The Essence of Powerful, Effective Prayers

Apr. 1, 2024 | By Creflo Dollar

Prayer is essential in the life of a Christian. When we pray, it connects us to God and keeps us connected, in good times as well as in times of trouble. Our prayers are an important spiritual tool as well as a weapon to use against the enemy. With that in mind, breaking it down and examining the essence of prayer gives us insight into how it becomes communion with God.

Praying Correctly Is Proactive and Ongoing

Prayer unleashes powerful forces in the spiritual realm. It gives heaven, and God, consent to act on our behalf. Similar to obtaining a permit when building something in the natural, prayer is our heavenly permit. It authorizes things that are already finished in the spiritual realm to start manifesting in the physical realm.

Praying effectively isn’t simply begging God for things. It’s saying to Him what He has already said in His Word. It’s praising and worshipping, and actually kissing the face of God. Prayer isn’t something to confine to a particular time of the day; it’s communing with Him in everything we do, all the time.

Jesus Provided an Example of What to Include in a Prayer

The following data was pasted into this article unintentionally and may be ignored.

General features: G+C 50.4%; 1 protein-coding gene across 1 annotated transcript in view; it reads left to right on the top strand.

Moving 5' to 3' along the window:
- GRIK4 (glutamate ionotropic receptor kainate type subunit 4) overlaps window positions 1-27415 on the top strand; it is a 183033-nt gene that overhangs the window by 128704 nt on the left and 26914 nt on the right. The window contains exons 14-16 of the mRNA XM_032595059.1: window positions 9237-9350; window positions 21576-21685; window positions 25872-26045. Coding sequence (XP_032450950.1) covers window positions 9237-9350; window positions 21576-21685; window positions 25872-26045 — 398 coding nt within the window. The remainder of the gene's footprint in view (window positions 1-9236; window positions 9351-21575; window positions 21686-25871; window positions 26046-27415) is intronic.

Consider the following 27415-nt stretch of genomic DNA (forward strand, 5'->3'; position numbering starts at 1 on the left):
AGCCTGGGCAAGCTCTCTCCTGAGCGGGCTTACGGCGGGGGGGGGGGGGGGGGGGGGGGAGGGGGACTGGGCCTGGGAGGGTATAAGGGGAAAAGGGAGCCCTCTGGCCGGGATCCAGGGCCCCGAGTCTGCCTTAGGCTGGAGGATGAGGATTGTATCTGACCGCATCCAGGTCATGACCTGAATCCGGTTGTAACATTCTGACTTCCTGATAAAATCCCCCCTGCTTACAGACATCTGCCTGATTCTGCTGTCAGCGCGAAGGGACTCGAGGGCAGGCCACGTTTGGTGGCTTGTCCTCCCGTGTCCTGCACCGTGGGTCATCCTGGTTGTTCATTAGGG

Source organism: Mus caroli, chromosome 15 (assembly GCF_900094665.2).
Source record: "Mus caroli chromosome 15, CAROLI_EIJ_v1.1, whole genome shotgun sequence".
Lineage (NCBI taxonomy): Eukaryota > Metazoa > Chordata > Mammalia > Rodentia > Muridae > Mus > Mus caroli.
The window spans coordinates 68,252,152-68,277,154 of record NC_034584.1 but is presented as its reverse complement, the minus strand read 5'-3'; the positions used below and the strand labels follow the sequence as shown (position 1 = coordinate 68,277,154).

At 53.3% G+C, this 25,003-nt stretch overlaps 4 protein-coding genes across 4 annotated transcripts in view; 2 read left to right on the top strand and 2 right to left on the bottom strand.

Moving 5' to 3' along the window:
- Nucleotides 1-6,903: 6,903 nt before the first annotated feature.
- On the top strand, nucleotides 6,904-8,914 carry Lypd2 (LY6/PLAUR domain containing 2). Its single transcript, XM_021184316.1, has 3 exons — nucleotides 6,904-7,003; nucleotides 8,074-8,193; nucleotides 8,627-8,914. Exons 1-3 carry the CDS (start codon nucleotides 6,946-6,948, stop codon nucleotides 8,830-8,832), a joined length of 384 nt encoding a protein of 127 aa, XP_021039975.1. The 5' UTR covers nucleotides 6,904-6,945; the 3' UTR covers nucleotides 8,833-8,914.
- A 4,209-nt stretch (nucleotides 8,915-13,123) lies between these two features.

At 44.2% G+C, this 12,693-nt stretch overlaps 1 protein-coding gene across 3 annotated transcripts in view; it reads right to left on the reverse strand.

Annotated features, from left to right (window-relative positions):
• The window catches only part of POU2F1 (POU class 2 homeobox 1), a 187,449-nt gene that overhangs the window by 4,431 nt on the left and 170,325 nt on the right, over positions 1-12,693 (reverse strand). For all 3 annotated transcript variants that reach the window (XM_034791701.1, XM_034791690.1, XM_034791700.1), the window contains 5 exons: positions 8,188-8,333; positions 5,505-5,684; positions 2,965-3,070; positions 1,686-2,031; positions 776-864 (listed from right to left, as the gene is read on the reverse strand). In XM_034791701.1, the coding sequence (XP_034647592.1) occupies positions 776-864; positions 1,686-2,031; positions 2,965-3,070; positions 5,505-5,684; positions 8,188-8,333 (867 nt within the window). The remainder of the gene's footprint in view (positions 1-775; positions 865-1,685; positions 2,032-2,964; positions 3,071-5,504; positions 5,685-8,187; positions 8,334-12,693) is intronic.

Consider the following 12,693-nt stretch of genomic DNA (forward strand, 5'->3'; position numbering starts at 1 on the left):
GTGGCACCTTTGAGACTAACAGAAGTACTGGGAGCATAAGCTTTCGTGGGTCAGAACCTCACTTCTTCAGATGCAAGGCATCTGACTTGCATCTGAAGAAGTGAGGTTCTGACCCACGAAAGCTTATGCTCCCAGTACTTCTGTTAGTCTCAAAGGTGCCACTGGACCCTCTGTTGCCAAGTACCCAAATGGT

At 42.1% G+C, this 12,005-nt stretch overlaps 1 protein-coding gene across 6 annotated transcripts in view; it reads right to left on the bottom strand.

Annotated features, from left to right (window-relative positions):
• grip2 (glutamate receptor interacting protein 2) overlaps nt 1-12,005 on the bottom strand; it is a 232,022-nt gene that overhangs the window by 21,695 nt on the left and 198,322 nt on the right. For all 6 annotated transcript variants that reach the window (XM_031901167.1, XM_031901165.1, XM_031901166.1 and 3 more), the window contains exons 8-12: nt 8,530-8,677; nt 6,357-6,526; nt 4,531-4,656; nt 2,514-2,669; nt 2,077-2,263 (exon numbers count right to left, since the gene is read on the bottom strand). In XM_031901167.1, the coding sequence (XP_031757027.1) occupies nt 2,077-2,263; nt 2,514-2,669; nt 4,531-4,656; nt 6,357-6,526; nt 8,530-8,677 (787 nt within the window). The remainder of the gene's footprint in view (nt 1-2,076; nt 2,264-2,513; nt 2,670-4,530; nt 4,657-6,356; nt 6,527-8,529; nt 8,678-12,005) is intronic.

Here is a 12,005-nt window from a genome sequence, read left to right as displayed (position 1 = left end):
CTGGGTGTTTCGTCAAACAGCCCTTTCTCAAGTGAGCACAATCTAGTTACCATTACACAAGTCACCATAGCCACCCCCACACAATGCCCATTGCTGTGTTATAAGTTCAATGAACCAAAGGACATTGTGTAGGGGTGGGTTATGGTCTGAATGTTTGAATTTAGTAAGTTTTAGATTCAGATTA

Jesus gave His disciples a blueprint to follow when praying, but this blueprint isn’t something to follow verbatim. In this manner, therefore, pray…” (Matthew 6:9, NKJV). Most people miss this; they’ve memorized the blueprint and labeled it “The Lord’s Prayer” (Matthew 6:9-13). The church has done this for years, but it isn’t even New-Testament prayer because it isn’t prayed in Jesus’ name.

By comparison, New-Testament prayers are prayed in the authority of Jesus Christ. During His time on earth, Jesus had two ministries: to show the true spirit behind the law, and through prophecies, to introduce a new way of living. This grace-based new and better way refers to God not just as God anymore, but goes a step further and allows us to call Him “daddy.” In that day you will no longer ask me anything. Very truly I tell you, my Father will give you whatever you ask in my name. Until now you have not asked for anything in my name. Ask and you will receive, and your joy will be complete(John 16:23, 24, NIV). “That day” refers to the day of the new covenant of grace.